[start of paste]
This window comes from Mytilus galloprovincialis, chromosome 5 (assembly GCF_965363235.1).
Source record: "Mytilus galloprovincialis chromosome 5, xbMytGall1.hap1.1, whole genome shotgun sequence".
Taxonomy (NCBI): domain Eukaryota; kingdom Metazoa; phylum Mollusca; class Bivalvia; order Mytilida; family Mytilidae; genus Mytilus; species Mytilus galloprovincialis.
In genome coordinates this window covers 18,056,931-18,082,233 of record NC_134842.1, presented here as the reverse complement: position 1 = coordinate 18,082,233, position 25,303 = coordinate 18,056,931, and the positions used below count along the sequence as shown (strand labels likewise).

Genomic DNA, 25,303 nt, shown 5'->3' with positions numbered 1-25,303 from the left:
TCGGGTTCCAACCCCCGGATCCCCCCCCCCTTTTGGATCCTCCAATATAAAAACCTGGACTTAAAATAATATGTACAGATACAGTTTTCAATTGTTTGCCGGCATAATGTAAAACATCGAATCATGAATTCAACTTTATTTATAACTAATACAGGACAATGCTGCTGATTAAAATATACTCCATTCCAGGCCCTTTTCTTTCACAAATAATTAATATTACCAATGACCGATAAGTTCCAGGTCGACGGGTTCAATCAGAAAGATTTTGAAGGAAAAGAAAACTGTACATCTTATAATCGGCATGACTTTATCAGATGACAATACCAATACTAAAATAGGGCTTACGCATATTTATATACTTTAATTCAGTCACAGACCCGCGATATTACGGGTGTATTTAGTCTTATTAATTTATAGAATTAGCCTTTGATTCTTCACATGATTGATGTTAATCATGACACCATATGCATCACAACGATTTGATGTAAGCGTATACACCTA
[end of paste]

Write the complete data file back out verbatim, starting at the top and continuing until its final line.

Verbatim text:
This window comes from Mytilus galloprovincialis, chromosome 5 (assembly GCF_965363235.1).
Source record: "Mytilus galloprovincialis chromosome 5, xbMytGall1.hap1.1, whole genome shotgun sequence".
Taxonomy (NCBI): domain Eukaryota; kingdom Metazoa; phylum Mollusca; class Bivalvia; order Mytilida; family Mytilidae; genus Mytilus; species Mytilus galloprovincialis.
In genome coordinates this window covers 18,056,931-18,082,233 of record NC_134842.1, presented here as the reverse complement: position 1 = coordinate 18,082,233, position 25,303 = coordinate 18,056,931, and the positions used below count along the sequence as shown (strand labels likewise).

Genomic DNA, 25,303 nt, shown 5'->3' with positions numbered 1-25,303 from the left:
TCGGGTTCCAACCCCCGGATCCCCCCCCCCTTTTGGATCCTCCAATATAAAAACCTGGACTTAAAATAATATGTACAGATACAGTTTTCAATTGTTTGCCGGCATAATGTAAAACATCGAATCATGAATTCAACTTTATTTATAACTAATACAGGACAATGCTGCTGATTAAAATATACTCCATTCCAGGCCCTTTTCTTTCACAAATAATTAATATTACCAATGACCGATAAGTTCCAGGTCGACGGGTTCAATCAGAAAGATTTTGAAGGAAAAGAAAACTGTACATCTTATAATCGGCATGACTTTATCAGATGACAATACCAATACTAAAATAGGGCTTACGCATATTTATATACTTTAATTCAGTCACAGACCCGCGATATTACGGGTGTATTTAGTCTTATTAATTTATAGAATTAGCCTTTGATTCTTCACATGATTGATGTTAATCATGACACCATATGCATCACAACGATTTGATGTAAGCGTATACACCTA